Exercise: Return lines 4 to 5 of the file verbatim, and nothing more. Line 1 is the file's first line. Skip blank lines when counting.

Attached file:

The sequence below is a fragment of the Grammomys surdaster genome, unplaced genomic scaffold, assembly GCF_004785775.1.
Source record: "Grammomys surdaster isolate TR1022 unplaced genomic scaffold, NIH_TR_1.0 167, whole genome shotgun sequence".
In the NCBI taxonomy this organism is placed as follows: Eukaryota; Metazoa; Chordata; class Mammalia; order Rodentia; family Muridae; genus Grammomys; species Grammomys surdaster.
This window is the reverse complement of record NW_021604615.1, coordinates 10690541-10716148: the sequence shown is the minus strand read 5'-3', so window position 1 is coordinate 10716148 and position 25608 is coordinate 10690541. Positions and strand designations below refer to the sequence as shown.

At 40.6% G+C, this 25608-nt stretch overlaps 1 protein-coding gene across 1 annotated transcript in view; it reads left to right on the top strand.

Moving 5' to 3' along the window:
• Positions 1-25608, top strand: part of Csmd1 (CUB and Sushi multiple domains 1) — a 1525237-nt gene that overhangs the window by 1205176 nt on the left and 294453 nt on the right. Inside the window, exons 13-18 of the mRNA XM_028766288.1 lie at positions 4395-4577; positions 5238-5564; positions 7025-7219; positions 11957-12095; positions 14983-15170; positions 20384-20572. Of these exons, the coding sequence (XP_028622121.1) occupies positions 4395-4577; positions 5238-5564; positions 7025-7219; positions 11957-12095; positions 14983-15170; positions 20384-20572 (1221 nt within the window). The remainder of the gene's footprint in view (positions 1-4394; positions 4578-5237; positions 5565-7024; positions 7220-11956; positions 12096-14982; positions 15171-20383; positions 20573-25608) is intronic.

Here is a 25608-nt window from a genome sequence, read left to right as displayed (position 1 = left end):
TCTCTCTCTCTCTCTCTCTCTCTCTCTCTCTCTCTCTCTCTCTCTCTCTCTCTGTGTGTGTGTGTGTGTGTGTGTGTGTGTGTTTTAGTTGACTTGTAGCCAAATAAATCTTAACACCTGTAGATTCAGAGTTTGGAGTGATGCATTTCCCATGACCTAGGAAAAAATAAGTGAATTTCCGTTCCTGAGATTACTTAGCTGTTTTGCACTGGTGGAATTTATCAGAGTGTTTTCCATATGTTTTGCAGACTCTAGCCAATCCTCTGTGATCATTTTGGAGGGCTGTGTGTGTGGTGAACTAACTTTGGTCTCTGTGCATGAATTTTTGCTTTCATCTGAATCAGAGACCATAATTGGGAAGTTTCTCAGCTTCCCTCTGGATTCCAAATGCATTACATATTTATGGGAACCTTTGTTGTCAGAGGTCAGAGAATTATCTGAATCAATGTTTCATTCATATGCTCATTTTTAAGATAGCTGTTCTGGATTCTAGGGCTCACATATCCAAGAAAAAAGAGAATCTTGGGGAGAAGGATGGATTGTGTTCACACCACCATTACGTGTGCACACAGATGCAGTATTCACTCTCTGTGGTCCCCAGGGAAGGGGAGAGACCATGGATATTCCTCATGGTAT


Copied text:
This window is the reverse complement of record NW_021604615.1, coordinates 10690541-10716148: the sequence shown is the minus strand read 5'-3', so window position 1 is coordinate 10716148 and position 25608 is coordinate 10690541. Positions and strand designations below refer to the sequence as shown.

At 40.6% G+C, this 25608-nt stretch overlaps 1 protein-coding gene across 1 annotated transcript in view; it reads left to right on the top strand.